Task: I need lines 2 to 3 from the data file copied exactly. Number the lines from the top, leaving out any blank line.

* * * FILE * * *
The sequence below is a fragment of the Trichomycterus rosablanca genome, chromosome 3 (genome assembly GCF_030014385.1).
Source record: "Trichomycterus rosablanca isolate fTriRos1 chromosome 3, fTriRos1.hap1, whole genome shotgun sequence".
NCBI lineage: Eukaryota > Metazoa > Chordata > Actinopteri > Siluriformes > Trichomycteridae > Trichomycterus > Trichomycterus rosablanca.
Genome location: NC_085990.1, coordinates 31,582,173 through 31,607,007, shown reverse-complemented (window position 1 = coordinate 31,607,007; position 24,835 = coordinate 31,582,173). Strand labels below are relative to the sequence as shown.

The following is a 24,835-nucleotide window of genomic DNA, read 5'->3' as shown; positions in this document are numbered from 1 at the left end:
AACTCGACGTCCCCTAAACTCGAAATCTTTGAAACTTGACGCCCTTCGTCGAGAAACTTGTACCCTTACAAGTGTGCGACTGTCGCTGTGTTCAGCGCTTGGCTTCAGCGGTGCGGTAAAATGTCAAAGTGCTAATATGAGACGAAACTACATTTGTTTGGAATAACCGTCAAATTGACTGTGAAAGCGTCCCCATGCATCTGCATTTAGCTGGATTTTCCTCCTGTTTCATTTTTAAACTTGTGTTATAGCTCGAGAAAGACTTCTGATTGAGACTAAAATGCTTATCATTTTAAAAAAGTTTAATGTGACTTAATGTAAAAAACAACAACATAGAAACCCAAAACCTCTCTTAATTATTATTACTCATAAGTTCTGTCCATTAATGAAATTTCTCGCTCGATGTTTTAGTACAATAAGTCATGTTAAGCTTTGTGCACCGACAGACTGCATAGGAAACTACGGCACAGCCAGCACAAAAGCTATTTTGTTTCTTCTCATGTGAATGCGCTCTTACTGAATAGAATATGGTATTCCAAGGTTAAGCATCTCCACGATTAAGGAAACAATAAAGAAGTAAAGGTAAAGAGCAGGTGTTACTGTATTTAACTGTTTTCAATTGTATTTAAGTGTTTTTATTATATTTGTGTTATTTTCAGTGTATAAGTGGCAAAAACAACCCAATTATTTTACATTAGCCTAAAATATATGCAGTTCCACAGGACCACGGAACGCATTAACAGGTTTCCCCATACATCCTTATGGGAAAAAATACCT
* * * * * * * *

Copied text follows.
Source record: "Trichomycterus rosablanca isolate fTriRos1 chromosome 3, fTriRos1.hap1, whole genome shotgun sequence".
NCBI lineage: Eukaryota > Metazoa > Chordata > Actinopteri > Siluriformes > Trichomycteridae > Trichomycterus > Trichomycterus rosablanca.